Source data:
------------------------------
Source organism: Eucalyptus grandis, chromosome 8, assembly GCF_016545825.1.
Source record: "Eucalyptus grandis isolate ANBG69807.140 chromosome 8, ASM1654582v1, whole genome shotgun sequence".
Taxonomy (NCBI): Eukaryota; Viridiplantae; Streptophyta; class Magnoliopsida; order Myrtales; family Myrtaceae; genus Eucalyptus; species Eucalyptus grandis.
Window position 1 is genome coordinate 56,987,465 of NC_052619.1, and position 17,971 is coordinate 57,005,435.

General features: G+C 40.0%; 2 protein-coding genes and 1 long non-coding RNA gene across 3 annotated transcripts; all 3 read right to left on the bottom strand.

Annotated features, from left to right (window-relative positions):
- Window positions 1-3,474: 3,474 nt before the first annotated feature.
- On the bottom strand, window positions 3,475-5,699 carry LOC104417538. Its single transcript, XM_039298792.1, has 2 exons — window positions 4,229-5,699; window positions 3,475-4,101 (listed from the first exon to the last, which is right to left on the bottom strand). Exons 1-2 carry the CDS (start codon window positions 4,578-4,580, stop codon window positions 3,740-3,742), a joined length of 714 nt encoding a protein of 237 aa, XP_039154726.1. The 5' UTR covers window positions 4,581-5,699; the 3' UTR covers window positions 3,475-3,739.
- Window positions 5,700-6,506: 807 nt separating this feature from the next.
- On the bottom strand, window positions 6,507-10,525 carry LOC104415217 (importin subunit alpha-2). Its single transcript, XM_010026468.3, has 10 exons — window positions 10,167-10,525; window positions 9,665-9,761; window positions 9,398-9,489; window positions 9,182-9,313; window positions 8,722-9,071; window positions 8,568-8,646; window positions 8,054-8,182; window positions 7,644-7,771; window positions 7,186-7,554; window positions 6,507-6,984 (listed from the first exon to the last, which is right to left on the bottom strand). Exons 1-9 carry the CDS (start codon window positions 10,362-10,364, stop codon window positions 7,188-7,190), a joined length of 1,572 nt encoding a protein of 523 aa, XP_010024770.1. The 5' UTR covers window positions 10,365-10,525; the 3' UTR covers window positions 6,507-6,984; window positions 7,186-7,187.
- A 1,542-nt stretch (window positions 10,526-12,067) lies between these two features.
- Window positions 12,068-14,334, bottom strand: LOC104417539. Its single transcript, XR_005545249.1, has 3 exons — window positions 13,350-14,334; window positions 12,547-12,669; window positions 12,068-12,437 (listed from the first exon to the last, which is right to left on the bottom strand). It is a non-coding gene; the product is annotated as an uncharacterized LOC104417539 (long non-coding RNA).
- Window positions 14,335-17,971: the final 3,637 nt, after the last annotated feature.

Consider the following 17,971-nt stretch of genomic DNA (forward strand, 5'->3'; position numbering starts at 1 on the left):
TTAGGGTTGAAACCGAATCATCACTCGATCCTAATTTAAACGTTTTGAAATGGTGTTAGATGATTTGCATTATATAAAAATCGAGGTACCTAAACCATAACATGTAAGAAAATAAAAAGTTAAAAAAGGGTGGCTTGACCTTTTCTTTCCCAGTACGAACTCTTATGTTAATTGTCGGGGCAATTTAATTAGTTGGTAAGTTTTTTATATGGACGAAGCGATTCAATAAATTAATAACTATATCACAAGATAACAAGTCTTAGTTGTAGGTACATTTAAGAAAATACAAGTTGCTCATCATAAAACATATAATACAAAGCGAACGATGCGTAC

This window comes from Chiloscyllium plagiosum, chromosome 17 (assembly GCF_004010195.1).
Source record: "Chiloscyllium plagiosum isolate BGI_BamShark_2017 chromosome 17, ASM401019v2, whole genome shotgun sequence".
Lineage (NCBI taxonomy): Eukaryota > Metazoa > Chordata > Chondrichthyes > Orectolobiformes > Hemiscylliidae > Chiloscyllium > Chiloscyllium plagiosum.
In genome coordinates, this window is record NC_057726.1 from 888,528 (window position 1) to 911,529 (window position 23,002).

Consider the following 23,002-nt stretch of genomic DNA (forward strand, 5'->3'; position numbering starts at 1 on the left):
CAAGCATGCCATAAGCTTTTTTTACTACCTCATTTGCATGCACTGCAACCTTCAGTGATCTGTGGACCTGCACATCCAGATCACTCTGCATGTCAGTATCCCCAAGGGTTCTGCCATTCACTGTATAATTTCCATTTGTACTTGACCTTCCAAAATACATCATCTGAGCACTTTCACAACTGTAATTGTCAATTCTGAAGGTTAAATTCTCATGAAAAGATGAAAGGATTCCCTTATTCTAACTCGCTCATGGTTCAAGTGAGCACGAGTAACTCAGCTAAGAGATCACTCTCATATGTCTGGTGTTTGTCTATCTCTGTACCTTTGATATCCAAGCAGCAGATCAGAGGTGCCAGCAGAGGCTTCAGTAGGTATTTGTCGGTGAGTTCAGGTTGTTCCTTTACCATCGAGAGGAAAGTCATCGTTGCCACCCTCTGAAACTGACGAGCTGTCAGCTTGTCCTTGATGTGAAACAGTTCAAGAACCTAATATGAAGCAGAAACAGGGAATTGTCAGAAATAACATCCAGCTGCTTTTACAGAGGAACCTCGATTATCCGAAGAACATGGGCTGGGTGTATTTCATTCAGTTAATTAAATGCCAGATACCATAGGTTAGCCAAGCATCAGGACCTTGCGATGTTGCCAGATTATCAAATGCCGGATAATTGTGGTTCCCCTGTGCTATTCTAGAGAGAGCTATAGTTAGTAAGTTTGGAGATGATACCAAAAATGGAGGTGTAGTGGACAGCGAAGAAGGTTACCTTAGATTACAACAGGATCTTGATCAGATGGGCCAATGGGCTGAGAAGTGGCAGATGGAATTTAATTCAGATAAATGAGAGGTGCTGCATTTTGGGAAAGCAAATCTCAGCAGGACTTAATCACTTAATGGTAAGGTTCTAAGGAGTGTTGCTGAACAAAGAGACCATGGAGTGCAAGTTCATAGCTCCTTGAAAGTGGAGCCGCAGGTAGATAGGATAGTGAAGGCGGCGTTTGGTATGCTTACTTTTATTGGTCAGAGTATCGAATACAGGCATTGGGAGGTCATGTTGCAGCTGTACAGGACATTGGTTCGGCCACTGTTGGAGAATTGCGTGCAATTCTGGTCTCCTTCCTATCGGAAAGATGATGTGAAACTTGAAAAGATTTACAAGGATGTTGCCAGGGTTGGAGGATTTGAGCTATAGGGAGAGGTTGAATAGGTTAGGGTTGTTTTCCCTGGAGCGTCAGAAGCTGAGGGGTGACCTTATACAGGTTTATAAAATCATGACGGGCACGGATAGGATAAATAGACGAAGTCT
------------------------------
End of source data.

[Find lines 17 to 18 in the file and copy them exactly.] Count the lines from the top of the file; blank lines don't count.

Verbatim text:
Source record: "Chiloscyllium plagiosum isolate BGI_BamShark_2017 chromosome 17, ASM401019v2, whole genome shotgun sequence".
Lineage (NCBI taxonomy): Eukaryota > Metazoa > Chordata > Chondrichthyes > Orectolobiformes > Hemiscylliidae > Chiloscyllium > Chiloscyllium plagiosum.